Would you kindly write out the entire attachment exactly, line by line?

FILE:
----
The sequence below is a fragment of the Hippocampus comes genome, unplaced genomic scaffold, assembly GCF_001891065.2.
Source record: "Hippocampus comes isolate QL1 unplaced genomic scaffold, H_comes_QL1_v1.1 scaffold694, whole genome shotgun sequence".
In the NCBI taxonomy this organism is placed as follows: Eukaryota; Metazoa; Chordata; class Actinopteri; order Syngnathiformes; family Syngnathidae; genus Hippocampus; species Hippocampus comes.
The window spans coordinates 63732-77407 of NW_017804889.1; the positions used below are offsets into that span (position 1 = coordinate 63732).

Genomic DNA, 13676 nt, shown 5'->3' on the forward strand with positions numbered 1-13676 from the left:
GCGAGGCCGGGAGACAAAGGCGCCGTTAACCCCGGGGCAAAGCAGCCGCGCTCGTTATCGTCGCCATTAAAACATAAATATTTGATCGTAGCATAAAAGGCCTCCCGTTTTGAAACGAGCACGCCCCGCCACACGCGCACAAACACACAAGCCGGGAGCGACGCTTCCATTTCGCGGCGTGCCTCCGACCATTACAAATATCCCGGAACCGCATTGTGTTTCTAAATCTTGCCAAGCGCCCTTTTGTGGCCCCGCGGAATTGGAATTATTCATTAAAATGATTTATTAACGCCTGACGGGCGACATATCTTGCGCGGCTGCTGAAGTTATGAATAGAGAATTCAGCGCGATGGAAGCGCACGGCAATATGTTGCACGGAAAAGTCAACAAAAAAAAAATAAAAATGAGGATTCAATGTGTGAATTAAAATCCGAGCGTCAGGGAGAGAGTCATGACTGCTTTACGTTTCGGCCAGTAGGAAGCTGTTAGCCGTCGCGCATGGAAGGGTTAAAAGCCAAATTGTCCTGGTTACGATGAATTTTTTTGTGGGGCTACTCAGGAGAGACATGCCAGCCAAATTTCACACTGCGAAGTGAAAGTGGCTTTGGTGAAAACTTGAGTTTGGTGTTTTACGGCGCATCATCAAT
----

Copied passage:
The sequence below is a fragment of the Hippocampus comes genome, unplaced genomic scaffold, assembly GCF_001891065.2.
Source record: "Hippocampus comes isolate QL1 unplaced genomic scaffold, H_comes_QL1_v1.1 scaffold694, whole genome shotgun sequence".
In the NCBI taxonomy this organism is placed as follows: Eukaryota; Metazoa; Chordata; class Actinopteri; order Syngnathiformes; family Syngnathidae; genus Hippocampus; species Hippocampus comes.
The window spans coordinates 63732-77407 of NW_017804889.1; the positions used below are offsets into that span (position 1 = coordinate 63732).

Genomic DNA, 13676 nt, shown 5'->3' on the forward strand with positions numbered 1-13676 from the left:
GCGAGGCCGGGAGACAAAGGCGCCGTTAACCCCGGGGCAAAGCAGCCGCGCTCGTTATCGTCGCCATTAAAACATAAATATTTGATCGTAGCATAAAAGGCCTCCCGTTTTGAAACGAGCACGCCCCGCCACACGCGCACAAACACACAAGCCGGGAGCGACGCTTCCATTTCGCGGCGTGCCTCCGACCATTACAAATATCCCGGAACCGCATTGTGTTTCTAAATCTTGCCAAGCGCCCTTTTGTGGCCCCGCGGAATTGGAATTATTCATTAAAATGATTTATTAACGCCTGACGGGCGACATATCTTGCGCGGCTGCTGAAGTTATGAATAGAGAATTCAGCGCGATGGAAGCGCACGGCAATATGTTGCACGGAAAAGTCAACAAAAAAAAAATAAAAATGAGGATTCAATGTGTGAATTAAAATCCGAGCGTCAGGGAGAGAGTCATGACTGCTTTACGTTTCGGCCAGTAGGAAGCTGTTAGCCGTCGCGCATGGAAGGGTTAAAAGCCAAATTGTCCTGGTTACGATGAATTTTTTTGTGGGGCTACTCAGGAGAGACATGCCAGCCAAATTTCACACTGCGAAGTGAAAGTGGCTTTGGTGAAAACTTGAGTTTGGTGTTTTACGGCGCATCATCAAT